Ali MK, Jaacks LM, Kowalski AJ, et al., 2015, Noncommunicable Diseases: Three Decades Of Global Data Show A Mixture Of Increases And Decreases In Mortality Rates, HEALTH AFFAIRS, Vol: 34, Pages: 1444-1455, ISSN: 0278-2715
Stevens GA, Bennett JE, Hennocq Q, et al., 2015, Trends and mortality effects of vitamin A deficiency in children in 138 low-income and middle-income countries between 1991 and 2013: a pooled analysis of population-based surveys, Lancet Global Health, Vol: 3, Pages: e528-e536, ISSN: 2214-109X
Background: Vitamin A deficiency is a risk factor for blindness and for mortality from measles and diarrhoea in children aged 6–59 months. We aimed to estimate trends in the prevalence of vitamin A deficiency between 1991 and 2013 and its mortality burden in low-income and middle-income countries.Methods: We collated 134 population-representative data sources from 83 countries with measured serum retinol concentration data. We used a Bayesian hierarchical model to estimate the prevalence of vitamin A deficiency, defined as a serum retinol concentration lower than 0·70 μmol/L. We estimated the relative risks (RRs) for the effects of vitamin A deficiency on mortality from measles and diarrhoea by pooling effect sizes from randomised trials of vitamin A supplementation. We used information about prevalences of deficiency, RRs, and number of cause-specific child deaths to estimate deaths attributable to vitamin A deficiency. All analyses included a systematic quantification of uncertainty.Findings: In 1991, 39% (95% credible interval 27–52) of children aged 6–59 months in low-income and middle-income countries were vitamin A deficient. In 2013, the prevalence of deficiency was 29% (17–42; posterior probability [PP] of being a true decline=0·81). Vitamin A deficiency significantly declined in east and southeast Asia and Oceania from 42% (19–70) to 6% (1–16; PP>0·99); a decline in Latin America and the Caribbean from 21% (11–33) to 11% (4–23; PP=0·89) also occurred. In 2013, the prevalence of deficiency was highest in sub-Saharan Africa (48%; 25–75) and south Asia (44%; 13–79). 94 500 (54 200–146 800) deaths from diarrhoea and 11 200 (4300–20 500) deaths from measles were attributable to vitamin A deficiency in 2013, which accounted for 1·7% (1·0–2·6) of all deaths in children younger than 5 years in low-income and middle-income countries. M
Singh GM, Micha R, Khatibzadeh S, et al., 2015, Estimated Global, Regional, and National Disease Burdens Related to Sugar-Sweetened Beverage Consumption in 2010, CIRCULATION, Vol: 132, Pages: 639-666, ISSN: 0009-7322
Singh GM, Micha R, Khatibzadeh S, et al., 2015, Global, Regional, and National Consumption of Sugar-Sweetened Beverages, Fruit Juices, and Milk: A Systematic Assessment of Beverage Intake in 187 Countries, PLOS One, Vol: 10, ISSN: 1932-6203
BackgroundSugar-sweetened beverages (SSBs), fruit juice, and milk are components of diet of major public health interest. To-date, assessment of their global distributions and health impacts has been limited by insufficient comparable and reliable data by country, age, and sex.ObjectiveTo quantify global, regional, and national levels of SSB, fruit juice, and milk intake by age and sex in adults over age 20 in 2010.MethodsWe identified, obtained, and assessed data on intakes of these beverages in adults, by age and sex, from 193 nationally- or subnationally-representative diet surveys worldwide, representing over half the world’s population. We also extracted data relevant to milk, fruit juice, and SSB availability for 187 countries from annual food balance information collected by the United Nations Food and Agriculture Organization. We developed a hierarchical Bayesian model to account for measurement incomparability, study representativeness, and sampling and modeling uncertainty, and to combine and harmonize nationally representative dietary survey data and food availability data.ResultsIn 2010, global average intakes were 0.58 (95%UI: 0.37, 0.89) 8 oz servings/day for SSBs, 0.16 (0.10, 0.26) for fruit juice, and 0.57 (0.39, 0.83) for milk. There was significant heterogeneity in consumption of each beverage by region and age. Intakes of SSB were highest in the Caribbean (1.9 servings/day; 1.2, 3.0); fruit juice consumption was highest in Australia and New Zealand (0.66; 0.35, 1.13); and milk intake was highest in Central Latin America and parts of Europe (1.06; 0.68, 1.59). Intakes of all three beverages were lowest in East Asia and Oceania. Globally and within regions, SSB consumption was highest in younger adults; fruit juice consumption showed little relation with age; and milk intakes were highest in older adults.ConclusionsOur analysis highlights the enormous spectrum of beverage intakes worldwide, by country, age, and sex. These data are valuable for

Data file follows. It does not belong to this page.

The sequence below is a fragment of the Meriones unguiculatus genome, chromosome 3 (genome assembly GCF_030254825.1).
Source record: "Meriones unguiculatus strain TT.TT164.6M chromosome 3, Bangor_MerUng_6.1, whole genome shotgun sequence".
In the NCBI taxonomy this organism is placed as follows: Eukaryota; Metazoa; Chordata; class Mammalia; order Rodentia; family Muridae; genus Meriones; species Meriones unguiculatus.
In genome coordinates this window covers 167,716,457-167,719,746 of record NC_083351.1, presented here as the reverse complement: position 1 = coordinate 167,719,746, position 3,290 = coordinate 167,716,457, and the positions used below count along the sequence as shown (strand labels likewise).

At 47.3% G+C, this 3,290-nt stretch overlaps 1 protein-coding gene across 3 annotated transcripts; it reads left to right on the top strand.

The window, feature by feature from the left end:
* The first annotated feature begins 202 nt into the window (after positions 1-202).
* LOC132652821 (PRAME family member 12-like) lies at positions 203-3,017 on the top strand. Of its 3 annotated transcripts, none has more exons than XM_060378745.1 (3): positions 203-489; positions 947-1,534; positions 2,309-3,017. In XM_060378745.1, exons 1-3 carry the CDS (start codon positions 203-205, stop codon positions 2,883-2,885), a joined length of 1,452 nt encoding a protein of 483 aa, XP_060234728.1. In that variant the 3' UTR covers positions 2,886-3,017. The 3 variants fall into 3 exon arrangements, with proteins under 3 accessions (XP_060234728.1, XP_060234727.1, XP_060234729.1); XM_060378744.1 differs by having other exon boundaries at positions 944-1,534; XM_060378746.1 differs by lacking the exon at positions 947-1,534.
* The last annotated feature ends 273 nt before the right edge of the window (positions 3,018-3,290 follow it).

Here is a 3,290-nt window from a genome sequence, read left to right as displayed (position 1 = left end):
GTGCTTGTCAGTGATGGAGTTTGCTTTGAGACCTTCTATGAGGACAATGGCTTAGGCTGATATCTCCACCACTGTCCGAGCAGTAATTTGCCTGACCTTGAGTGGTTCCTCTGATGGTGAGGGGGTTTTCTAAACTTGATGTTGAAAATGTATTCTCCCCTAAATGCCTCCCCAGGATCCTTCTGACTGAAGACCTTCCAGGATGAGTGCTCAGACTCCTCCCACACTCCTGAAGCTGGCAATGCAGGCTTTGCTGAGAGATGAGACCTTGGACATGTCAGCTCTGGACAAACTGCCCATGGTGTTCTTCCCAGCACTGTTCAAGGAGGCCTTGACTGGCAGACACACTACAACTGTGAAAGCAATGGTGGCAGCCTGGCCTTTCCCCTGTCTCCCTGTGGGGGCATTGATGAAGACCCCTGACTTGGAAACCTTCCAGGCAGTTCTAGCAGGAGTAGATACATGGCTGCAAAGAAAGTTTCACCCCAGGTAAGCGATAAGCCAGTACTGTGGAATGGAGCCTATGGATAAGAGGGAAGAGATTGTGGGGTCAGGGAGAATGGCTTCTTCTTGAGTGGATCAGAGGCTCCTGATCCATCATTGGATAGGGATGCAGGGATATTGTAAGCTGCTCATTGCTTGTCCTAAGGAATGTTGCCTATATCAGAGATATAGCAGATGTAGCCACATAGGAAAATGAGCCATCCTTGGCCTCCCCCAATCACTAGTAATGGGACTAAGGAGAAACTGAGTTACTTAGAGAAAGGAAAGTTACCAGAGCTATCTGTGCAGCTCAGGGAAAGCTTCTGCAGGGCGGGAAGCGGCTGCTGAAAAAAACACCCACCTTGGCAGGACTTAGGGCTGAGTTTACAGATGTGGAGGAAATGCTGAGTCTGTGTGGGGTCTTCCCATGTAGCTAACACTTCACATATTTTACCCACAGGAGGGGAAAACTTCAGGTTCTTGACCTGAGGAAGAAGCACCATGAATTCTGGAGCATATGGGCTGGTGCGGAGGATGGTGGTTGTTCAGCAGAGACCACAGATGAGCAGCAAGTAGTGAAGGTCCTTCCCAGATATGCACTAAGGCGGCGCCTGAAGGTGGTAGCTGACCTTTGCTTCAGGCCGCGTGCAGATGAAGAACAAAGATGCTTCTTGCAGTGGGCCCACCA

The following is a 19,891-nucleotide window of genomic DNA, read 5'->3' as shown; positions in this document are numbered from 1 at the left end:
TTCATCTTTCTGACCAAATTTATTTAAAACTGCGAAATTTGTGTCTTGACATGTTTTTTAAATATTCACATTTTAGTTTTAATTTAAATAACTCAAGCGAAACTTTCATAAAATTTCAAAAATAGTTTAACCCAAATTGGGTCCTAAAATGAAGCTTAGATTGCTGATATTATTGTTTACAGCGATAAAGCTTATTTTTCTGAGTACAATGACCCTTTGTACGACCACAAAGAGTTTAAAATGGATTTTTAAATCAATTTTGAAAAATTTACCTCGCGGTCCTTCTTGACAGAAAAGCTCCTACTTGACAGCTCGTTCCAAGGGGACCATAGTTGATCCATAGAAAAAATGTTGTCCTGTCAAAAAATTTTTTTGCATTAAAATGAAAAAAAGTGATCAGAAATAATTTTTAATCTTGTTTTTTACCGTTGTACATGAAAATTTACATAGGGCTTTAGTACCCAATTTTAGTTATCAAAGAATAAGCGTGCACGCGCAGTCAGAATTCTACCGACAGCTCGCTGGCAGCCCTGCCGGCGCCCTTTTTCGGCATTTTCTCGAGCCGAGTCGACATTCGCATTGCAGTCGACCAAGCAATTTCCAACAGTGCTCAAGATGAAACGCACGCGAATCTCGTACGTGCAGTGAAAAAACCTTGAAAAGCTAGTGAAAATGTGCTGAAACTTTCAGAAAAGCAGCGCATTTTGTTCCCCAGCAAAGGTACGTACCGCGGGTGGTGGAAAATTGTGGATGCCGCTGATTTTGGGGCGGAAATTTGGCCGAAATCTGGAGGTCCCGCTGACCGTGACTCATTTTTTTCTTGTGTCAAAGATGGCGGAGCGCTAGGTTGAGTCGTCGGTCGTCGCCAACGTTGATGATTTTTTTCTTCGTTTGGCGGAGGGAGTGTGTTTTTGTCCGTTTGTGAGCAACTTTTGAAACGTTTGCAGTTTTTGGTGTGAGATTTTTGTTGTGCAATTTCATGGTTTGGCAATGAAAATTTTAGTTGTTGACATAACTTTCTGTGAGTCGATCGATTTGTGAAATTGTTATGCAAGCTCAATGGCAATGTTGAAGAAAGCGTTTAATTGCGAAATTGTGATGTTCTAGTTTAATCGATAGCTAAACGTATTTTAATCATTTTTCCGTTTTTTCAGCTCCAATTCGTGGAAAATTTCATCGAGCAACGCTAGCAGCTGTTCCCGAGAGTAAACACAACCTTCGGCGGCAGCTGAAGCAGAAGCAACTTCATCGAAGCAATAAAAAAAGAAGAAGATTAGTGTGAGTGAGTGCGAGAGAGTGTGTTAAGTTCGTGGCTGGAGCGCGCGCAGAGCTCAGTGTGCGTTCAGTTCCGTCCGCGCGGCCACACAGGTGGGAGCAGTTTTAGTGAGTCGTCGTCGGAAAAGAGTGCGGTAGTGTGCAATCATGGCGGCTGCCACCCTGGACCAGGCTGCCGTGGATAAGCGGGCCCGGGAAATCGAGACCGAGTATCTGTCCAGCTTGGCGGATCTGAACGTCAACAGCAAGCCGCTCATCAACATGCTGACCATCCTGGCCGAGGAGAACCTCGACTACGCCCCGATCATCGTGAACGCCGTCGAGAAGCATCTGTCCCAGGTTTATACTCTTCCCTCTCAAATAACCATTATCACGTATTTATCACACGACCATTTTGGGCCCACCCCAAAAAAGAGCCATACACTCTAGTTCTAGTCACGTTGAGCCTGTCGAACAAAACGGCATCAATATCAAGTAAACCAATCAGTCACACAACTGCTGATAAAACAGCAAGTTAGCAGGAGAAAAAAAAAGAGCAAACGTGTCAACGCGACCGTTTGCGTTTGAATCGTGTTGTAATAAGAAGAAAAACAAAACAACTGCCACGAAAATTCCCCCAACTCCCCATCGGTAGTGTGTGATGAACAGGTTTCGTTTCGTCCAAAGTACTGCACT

Dominici F, Wang Y, Correia AW, et al., 2015, Chemical Composition of Fine Particulate Matter and Life Expectancy In 95 US Counties Between 2002 and 2007, EPIDEMIOLOGY, Vol: 26, Pages: 556-564, ISSN: 1044-3983
Ezzati M, Danaei G, Fahimi S, et al., 2015, Effects of diabetes definition on global surveillance of diabetes prevalence and diagnosis: a pooled analysis of 96 population-based studies with 331 288 participants, The Lancet Diabetes & Endocrinology, Vol: 3, Pages: 624-637, ISSN: 2213-8587
Background: Over time, diabetes has been defined based on different biomarkers, includingfasting plasma glucose (FPG) or 2-hour plasma glucose in an oral glucose tolerance test (2hOGTT) and,more recently, haemoglobin A1c (HbA1c). We examined the influence of diagnostic definitions on boththe population prevalence of diabetes and the classification of previously-undiagnosed individuals aswith vs. without diabetes in a pooled analysis of data from population-based health examinationsurveys in different world regions.
Shin HH, Cohen AJ, Pope CA, et al., 2015, Meta-Analysis Methods to Estimate the Shape and Uncertainty in the Association Between Long-Term Exposure to Ambient Fine Particulate Matter and Cause-Specific Mortality Over the Global Concentration Range, RISK ANALYSIS, Vol: 36, Pages: 1813-1825, ISSN: 0272-4332
Sudfeld CR, Mccoy DC, Danaei G, et al., 2015, Linear Growth and Child Development in Low- and Middle-Income Countries: A Meta-Analysis, PEDIATRICS, Vol: 135, Pages: E1266-E1275, ISSN: 0031-4005
Pan S-C, Ku C-C, Kao D, et al., 2015, Effect of diabetes on tuberculosis control in 13 countries with high tuberculosis: a modelling study, LANCET DIABETES & ENDOCRINOLOGY, Vol: 3, Pages: 323-330, ISSN: 2213-8587